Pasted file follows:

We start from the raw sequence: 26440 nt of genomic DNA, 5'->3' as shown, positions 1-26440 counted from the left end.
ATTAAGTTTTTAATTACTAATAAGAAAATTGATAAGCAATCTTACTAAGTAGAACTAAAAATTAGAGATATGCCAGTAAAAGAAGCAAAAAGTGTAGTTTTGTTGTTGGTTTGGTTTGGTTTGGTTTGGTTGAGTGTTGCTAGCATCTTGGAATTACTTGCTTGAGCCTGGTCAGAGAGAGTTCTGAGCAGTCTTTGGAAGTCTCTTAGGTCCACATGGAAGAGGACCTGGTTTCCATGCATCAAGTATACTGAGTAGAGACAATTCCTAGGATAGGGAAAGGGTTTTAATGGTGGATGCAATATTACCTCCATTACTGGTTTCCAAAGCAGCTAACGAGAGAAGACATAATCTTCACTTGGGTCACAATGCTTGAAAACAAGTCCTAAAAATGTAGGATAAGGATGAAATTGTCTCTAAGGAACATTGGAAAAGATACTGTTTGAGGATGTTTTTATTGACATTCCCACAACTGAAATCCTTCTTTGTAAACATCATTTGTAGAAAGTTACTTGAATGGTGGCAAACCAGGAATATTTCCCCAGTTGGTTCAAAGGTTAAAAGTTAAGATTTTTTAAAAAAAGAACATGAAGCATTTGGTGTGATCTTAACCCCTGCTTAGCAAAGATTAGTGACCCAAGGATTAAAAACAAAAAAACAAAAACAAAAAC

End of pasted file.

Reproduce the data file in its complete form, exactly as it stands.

We start from the raw sequence: 26440 nt of genomic DNA, 5'->3' as shown, positions 1-26440 counted from the left end.
ATTAAGTTTTTAATTACTAATAAGAAAATTGATAAGCAATCTTACTAAGTAGAACTAAAAATTAGAGATATGCCAGTAAAAGAAGCAAAAAGTGTAGTTTTGTTGTTGGTTTGGTTTGGTTTGGTTTGGTTGAGTGTTGCTAGCATCTTGGAATTACTTGCTTGAGCCTGGTCAGAGAGAGTTCTGAGCAGTCTTTGGAAGTCTCTTAGGTCCACATGGAAGAGGACCTGGTTTCCATGCATCAAGTATACTGAGTAGAGACAATTCCTAGGATAGGGAAAGGGTTTTAATGGTGGATGCAATATTACCTCCATTACTGGTTTCCAAAGCAGCTAACGAGAGAAGACATAATCTTCACTTGGGTCACAATGCTTGAAAACAAGTCCTAAAAATGTAGGATAAGGATGAAATTGTCTCTAAGGAACATTGGAAAAGATACTGTTTGAGGATGTTTTTATTGACATTCCCACAACTGAAATCCTTCTTTGTAAACATCATTTGTAGAAAGTTACTTGAATGGTGGCAAACCAGGAATATTTCCCCAGTTGGTTCAAAGGTTAAAAGTTAAGATTTTTTAAAAAAAGAACATGAAGCATTTGGTGTGATCTTAACCCCTGCTTAGCAAAGATTAGTGACCCAAGGATTAAAAACAAAAAAACAAAAACAAAAAC